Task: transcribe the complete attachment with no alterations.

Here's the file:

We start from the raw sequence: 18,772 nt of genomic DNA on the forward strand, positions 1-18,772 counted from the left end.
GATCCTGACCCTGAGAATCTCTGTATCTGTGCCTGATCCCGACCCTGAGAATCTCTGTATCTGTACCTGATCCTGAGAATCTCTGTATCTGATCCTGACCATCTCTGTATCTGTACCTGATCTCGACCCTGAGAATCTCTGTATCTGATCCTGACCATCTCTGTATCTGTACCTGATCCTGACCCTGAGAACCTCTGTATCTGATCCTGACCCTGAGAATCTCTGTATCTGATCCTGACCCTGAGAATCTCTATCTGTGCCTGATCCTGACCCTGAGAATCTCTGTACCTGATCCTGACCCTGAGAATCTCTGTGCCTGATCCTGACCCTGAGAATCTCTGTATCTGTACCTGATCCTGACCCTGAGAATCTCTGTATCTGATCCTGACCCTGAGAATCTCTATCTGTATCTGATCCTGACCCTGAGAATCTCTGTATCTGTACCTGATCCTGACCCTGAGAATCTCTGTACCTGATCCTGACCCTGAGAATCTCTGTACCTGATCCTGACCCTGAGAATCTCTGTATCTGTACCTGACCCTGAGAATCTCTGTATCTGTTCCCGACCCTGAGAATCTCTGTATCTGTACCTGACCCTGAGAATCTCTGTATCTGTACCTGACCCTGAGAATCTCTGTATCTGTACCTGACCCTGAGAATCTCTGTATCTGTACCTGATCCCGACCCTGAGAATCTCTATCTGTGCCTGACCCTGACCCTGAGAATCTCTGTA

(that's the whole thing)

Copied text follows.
We start from the raw sequence: 18,772 nt of genomic DNA on the forward strand, positions 1-18,772 counted from the left end.
GATCCTGACCCTGAGAATCTCTGTATCTGTGCCTGATCCCGACCCTGAGAATCTCTGTATCTGTACCTGATCCTGAGAATCTCTGTATCTGATCCTGACCATCTCTGTATCTGTACCTGATCTCGACCCTGAGAATCTCTGTATCTGATCCTGACCATCTCTGTATCTGTACCTGATCCTGACCCTGAGAACCTCTGTATCTGATCCTGACCCTGAGAATCTCTGTATCTGATCCTGACCCTGAGAATCTCTATCTGTGCCTGATCCTGACCCTGAGAATCTCTGTACCTGATCCTGACCCTGAGAATCTCTGTGCCTGATCCTGACCCTGAGAATCTCTGTATCTGTACCTGATCCTGACCCTGAGAATCTCTGTATCTGATCCTGACCCTGAGAATCTCTATCTGTATCTGATCCTGACCCTGAGAATCTCTGTATCTGTACCTGATCCTGACCCTGAGAATCTCTGTACCTGATCCTGACCCTGAGAATCTCTGTACCTGATCCTGACCCTGAGAATCTCTGTATCTGTACCTGACCCTGAGAATCTCTGTATCTGTTCCCGACCCTGAGAATCTCTGTATCTGTACCTGACCCTGAGAATCTCTGTATCTGTACCTGACCCTGAGAATCTCTGTATCTGTACCTGACCCTGAGAATCTCTGTATCTGTACCTGATCCCGACCCTGAGAATCTCTATCTGTGCCTGACCCTGACCCTGAGAATCTCTGTA